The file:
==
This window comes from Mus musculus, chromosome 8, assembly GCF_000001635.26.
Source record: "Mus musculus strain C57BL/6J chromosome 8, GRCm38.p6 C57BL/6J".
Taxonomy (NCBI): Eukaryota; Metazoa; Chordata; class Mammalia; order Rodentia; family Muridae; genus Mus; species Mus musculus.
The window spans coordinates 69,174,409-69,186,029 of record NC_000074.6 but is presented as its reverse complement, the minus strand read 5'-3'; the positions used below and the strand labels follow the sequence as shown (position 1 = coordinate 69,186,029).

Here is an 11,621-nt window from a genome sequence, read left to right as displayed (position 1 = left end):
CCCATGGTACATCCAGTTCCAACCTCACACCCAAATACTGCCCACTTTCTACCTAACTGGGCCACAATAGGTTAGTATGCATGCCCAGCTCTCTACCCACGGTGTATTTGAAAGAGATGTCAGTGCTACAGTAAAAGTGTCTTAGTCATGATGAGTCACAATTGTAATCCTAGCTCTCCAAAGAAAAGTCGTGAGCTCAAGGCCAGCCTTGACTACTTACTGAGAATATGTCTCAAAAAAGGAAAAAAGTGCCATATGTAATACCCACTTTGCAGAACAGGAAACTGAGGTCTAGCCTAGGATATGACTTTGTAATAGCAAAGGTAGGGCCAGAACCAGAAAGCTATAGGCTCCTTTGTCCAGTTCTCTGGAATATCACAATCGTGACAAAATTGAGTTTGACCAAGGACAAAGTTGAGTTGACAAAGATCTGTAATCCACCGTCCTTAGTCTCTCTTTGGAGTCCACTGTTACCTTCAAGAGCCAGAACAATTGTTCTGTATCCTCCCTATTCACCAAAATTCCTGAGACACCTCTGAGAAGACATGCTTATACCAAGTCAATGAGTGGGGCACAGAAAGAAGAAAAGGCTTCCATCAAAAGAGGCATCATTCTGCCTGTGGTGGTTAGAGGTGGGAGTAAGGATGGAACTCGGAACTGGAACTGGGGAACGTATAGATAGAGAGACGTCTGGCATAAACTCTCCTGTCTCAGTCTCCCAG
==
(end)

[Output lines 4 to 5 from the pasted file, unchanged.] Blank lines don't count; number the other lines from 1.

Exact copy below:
The window spans coordinates 69,174,409-69,186,029 of record NC_000074.6 but is presented as its reverse complement, the minus strand read 5'-3'; the positions used below and the strand labels follow the sequence as shown (position 1 = coordinate 69,186,029).

Here is an 11,621-nt window from a genome sequence, read left to right as displayed (position 1 = left end):